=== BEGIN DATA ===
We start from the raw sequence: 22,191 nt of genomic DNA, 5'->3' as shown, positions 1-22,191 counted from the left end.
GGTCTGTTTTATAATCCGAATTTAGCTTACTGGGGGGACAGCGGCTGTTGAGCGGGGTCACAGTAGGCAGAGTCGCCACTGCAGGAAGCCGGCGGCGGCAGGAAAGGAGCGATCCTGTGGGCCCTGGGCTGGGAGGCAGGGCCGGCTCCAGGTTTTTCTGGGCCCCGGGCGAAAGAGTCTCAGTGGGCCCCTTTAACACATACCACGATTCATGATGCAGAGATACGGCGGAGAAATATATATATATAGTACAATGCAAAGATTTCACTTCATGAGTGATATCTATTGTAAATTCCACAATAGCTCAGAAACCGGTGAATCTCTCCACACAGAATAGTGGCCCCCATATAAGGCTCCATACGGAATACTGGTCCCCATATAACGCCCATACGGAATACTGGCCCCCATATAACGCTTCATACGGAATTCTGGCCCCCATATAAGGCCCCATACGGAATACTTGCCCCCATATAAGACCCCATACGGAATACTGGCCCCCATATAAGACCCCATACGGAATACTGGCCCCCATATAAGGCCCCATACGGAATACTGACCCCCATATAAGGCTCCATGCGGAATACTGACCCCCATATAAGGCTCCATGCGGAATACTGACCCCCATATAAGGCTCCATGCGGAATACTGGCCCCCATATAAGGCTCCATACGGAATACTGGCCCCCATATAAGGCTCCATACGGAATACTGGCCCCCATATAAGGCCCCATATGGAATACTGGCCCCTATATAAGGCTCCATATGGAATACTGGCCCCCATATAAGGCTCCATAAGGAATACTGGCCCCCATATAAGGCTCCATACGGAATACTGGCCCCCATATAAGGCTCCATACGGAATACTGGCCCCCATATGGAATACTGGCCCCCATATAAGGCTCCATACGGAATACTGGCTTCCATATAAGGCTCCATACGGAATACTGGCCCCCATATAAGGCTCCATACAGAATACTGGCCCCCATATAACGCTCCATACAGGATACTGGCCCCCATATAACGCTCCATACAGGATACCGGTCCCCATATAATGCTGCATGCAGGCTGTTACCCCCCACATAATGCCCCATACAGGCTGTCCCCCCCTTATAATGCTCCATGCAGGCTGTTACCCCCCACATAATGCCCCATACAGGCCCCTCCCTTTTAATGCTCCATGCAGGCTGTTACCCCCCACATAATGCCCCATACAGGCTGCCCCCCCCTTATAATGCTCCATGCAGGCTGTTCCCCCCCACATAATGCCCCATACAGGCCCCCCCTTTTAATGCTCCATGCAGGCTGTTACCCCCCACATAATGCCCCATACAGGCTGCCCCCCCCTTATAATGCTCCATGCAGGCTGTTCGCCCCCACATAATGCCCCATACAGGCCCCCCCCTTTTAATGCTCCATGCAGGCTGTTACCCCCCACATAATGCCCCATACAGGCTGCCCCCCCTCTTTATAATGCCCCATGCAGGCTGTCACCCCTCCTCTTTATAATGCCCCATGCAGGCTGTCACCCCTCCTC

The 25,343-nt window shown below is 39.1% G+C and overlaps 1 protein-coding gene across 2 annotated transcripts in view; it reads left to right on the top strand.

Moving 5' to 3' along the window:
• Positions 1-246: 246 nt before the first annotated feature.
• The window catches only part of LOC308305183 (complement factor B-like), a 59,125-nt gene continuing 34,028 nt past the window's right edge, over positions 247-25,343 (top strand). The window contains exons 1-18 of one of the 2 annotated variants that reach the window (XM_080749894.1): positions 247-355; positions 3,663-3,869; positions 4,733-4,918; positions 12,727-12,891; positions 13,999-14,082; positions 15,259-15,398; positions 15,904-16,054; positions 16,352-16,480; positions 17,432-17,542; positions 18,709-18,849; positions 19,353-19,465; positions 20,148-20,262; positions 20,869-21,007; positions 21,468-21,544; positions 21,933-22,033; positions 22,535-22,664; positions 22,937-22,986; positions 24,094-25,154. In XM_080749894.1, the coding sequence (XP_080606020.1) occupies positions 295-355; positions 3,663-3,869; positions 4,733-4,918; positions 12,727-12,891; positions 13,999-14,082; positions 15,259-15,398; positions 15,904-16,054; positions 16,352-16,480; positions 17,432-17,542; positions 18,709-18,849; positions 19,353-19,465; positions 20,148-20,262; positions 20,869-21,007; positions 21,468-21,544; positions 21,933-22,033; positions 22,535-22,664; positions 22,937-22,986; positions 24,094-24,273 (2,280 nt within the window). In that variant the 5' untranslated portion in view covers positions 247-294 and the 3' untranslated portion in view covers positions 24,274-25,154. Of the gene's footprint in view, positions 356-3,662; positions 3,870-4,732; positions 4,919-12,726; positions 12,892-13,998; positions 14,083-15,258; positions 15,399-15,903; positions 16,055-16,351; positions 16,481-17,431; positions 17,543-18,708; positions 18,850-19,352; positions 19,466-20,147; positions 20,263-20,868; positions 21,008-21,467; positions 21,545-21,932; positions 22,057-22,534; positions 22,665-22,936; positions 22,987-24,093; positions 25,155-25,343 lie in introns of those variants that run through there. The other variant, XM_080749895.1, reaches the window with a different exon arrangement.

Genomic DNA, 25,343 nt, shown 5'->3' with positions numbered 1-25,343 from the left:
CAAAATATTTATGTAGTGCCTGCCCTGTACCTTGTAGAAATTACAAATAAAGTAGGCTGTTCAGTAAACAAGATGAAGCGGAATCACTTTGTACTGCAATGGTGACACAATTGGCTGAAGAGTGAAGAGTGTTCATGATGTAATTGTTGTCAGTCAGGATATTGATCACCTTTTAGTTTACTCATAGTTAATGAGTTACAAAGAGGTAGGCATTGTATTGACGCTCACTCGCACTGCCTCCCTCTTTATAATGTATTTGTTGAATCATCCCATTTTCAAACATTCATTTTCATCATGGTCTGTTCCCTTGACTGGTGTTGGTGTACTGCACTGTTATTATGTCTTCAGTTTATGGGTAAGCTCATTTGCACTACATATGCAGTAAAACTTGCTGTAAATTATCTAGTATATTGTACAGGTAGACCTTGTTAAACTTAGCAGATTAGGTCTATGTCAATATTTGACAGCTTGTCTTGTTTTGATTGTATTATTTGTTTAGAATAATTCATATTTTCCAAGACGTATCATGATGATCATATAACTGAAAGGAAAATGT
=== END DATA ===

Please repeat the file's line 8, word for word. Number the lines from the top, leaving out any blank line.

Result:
CAAAATATTTATGTAGTGCCTGCCCTGTACCTTGTAGAAATTACAAATAAAGTAGGCTGTTCAGTAAACAAGATGAAGCGGAATCACTTTGTACTGCAATGGTGACACAATTGGCTGAAGAGTGAAGAGTGTTCATGATGTAATTGTTGTCAGTCAGGATATTGATCACCTTTTAGTTTACTCATAGTTAATGAGTTACAAAGAGGTAGGCATTGTATTGACGCTCACTCGCACTGCCTCCCTCTTTATAATGTATTTGTTGAATCATCCCATTTTCAAACATTCATTTTCATCATGGTCTGTTCCCTTGACTGGTGTTGGTGTACTGCACTGTTATTATGTCTTCAGTTTATGGGTAAGCTCATTTGCACTACATATGCAGTAAAACTTGCTGTAAATTATCTAGTATATTGTACAGGTAGACCTTGTTAAACTTAGCAGATTAGGTCTATGTCAATATTTGACAGCTTGTCTTGTTTTGATTGTATTATTTGTTTAGAATAATTCATATTTTCCAAGACGTATCATGATGATCATATAACTGAAAGGAAAATGT